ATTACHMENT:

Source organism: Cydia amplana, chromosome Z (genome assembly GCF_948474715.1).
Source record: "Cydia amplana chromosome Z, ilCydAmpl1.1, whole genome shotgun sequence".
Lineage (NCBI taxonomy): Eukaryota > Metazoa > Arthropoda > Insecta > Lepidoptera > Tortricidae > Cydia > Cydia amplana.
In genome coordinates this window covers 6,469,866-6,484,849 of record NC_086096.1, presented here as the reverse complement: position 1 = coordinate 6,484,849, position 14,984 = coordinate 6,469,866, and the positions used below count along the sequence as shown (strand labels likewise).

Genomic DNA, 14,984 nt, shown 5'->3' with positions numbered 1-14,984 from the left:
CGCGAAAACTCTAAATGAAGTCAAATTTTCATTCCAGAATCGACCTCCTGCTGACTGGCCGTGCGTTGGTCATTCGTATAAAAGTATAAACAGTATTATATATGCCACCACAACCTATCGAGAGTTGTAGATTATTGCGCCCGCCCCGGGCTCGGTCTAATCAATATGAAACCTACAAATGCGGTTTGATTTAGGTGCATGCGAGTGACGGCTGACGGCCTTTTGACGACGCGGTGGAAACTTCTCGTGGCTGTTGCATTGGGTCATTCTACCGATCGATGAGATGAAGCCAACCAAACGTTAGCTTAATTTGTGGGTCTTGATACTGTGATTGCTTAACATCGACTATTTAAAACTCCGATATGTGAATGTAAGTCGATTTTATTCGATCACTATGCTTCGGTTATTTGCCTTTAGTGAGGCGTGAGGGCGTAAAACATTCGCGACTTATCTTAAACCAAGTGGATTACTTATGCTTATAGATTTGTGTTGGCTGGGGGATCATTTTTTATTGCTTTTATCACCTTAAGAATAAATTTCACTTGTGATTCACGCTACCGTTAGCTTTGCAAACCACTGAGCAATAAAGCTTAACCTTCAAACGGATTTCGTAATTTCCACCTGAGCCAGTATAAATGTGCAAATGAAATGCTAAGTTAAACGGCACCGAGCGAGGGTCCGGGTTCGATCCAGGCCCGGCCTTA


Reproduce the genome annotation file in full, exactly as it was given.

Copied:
Source organism: Cydia amplana, chromosome Z (genome assembly GCF_948474715.1).
Source record: "Cydia amplana chromosome Z, ilCydAmpl1.1, whole genome shotgun sequence".
Lineage (NCBI taxonomy): Eukaryota > Metazoa > Arthropoda > Insecta > Lepidoptera > Tortricidae > Cydia > Cydia amplana.
In genome coordinates this window covers 6,469,866-6,484,849 of record NC_086096.1, presented here as the reverse complement: position 1 = coordinate 6,484,849, position 14,984 = coordinate 6,469,866, and the positions used below count along the sequence as shown (strand labels likewise).

Genomic DNA, 14,984 nt, shown 5'->3' with positions numbered 1-14,984 from the left:
CGCGAAAACTCTAAATGAAGTCAAATTTTCATTCCAGAATCGACCTCCTGCTGACTGGCCGTGCGTTGGTCATTCGTATAAAAGTATAAACAGTATTATATATGCCACCACAACCTATCGAGAGTTGTAGATTATTGCGCCCGCCCCGGGCTCGGTCTAATCAATATGAAACCTACAAATGCGGTTTGATTTAGGTGCATGCGAGTGACGGCTGACGGCCTTTTGACGACGCGGTGGAAACTTCTCGTGGCTGTTGCATTGGGTCATTCTACCGATCGATGAGATGAAGCCAACCAAACGTTAGCTTAATTTGTGGGTCTTGATACTGTGATTGCTTAACATCGACTATTTAAAACTCCGATATGTGAATGTAAGTCGATTTTATTCGATCACTATGCTTCGGTTATTTGCCTTTAGTGAGGCGTGAGGGCGTAAAACATTCGCGACTTATCTTAAACCAAGTGGATTACTTATGCTTATAGATTTGTGTTGGCTGGGGGATCATTTTTTATTGCTTTTATCACCTTAAGAATAAATTTCACTTGTGATTCACGCTACCGTTAGCTTTGCAAACCACTGAGCAATAAAGCTTAACCTTCAAACGGATTTCGTAATTTCCACCTGAGCCAGTATAAATGTGCAAATGAAATGCTAAGTTAAACGGCACCGAGCGAGGGTCCGGGTTCGATCCAGGCCCGGCCTTA